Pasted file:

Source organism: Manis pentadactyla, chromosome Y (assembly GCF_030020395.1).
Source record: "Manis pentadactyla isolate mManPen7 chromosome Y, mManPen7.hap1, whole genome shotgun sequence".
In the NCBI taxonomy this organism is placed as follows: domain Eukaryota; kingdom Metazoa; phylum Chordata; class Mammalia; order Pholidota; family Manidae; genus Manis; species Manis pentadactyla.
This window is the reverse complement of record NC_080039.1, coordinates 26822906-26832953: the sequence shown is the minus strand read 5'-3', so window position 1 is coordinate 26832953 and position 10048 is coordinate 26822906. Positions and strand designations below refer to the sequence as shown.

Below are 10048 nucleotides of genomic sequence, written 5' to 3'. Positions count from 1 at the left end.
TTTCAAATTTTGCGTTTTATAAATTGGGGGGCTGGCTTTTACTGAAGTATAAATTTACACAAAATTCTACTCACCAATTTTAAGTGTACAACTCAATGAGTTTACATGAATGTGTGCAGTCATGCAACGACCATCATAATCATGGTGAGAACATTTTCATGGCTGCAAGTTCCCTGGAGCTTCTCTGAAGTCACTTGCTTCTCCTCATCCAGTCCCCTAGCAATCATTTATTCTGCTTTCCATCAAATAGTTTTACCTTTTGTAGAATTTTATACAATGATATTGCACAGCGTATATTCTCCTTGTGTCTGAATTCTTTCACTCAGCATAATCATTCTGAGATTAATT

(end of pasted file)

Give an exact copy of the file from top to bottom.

Source organism: Manis pentadactyla, chromosome Y (assembly GCF_030020395.1).
Source record: "Manis pentadactyla isolate mManPen7 chromosome Y, mManPen7.hap1, whole genome shotgun sequence".
In the NCBI taxonomy this organism is placed as follows: domain Eukaryota; kingdom Metazoa; phylum Chordata; class Mammalia; order Pholidota; family Manidae; genus Manis; species Manis pentadactyla.
This window is the reverse complement of record NC_080039.1, coordinates 26822906-26832953: the sequence shown is the minus strand read 5'-3', so window position 1 is coordinate 26832953 and position 10048 is coordinate 26822906. Positions and strand designations below refer to the sequence as shown.

Below are 10048 nucleotides of genomic sequence, written 5' to 3'. Positions count from 1 at the left end.
TTTCAAATTTTGCGTTTTATAAATTGGGGGGCTGGCTTTTACTGAAGTATAAATTTACACAAAATTCTACTCACCAATTTTAAGTGTACAACTCAATGAGTTTACATGAATGTGTGCAGTCATGCAACGACCATCATAATCATGGTGAGAACATTTTCATGGCTGCAAGTTCCCTGGAGCTTCTCTGAAGTCACTTGCTTCTCCTCATCCAGTCCCCTAGCAATCATTTATTCTGCTTTCCATCAAATAGTTTTACCTTTTGTAGAATTTTATACAATGATATTGCACAGCGTATATTCTCCTTGTGTCTGAATTCTTTCACTCAGCATAATCATTCTGAGATTAATT